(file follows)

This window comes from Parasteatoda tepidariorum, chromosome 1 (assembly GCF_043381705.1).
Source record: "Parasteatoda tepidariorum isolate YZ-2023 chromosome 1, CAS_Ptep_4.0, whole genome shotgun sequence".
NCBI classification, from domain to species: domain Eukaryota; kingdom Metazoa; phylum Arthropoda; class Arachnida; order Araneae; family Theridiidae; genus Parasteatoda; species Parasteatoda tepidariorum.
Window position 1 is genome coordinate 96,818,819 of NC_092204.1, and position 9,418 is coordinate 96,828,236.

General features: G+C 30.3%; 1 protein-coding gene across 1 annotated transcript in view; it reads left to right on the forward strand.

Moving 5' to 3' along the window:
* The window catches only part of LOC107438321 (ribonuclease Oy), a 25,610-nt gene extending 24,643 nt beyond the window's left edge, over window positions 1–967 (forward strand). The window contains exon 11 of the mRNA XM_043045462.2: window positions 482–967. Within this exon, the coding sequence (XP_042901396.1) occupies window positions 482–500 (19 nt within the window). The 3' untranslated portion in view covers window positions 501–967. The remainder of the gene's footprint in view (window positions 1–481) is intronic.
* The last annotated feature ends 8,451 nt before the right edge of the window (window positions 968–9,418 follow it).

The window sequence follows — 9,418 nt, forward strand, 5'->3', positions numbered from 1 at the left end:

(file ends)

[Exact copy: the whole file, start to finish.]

This window comes from Parasteatoda tepidariorum, chromosome 1 (assembly GCF_043381705.1).
Source record: "Parasteatoda tepidariorum isolate YZ-2023 chromosome 1, CAS_Ptep_4.0, whole genome shotgun sequence".
NCBI classification, from domain to species: domain Eukaryota; kingdom Metazoa; phylum Arthropoda; class Arachnida; order Araneae; family Theridiidae; genus Parasteatoda; species Parasteatoda tepidariorum.
Window position 1 is genome coordinate 96,818,819 of NC_092204.1, and position 9,418 is coordinate 96,828,236.

General features: G+C 30.3%; 1 protein-coding gene across 1 annotated transcript in view; it reads left to right on the forward strand.

Moving 5' to 3' along the window:
* The window catches only part of LOC107438321 (ribonuclease Oy), a 25,610-nt gene extending 24,643 nt beyond the window's left edge, over window positions 1–967 (forward strand). The window contains exon 11 of the mRNA XM_043045462.2: window positions 482–967. Within this exon, the coding sequence (XP_042901396.1) occupies window positions 482–500 (19 nt within the window). The 3' untranslated portion in view covers window positions 501–967. The remainder of the gene's footprint in view (window positions 1–481) is intronic.
* The last annotated feature ends 8,451 nt before the right edge of the window (window positions 968–9,418 follow it).

The window sequence follows — 9,418 nt, forward strand, 5'->3', positions numbered from 1 at the left end: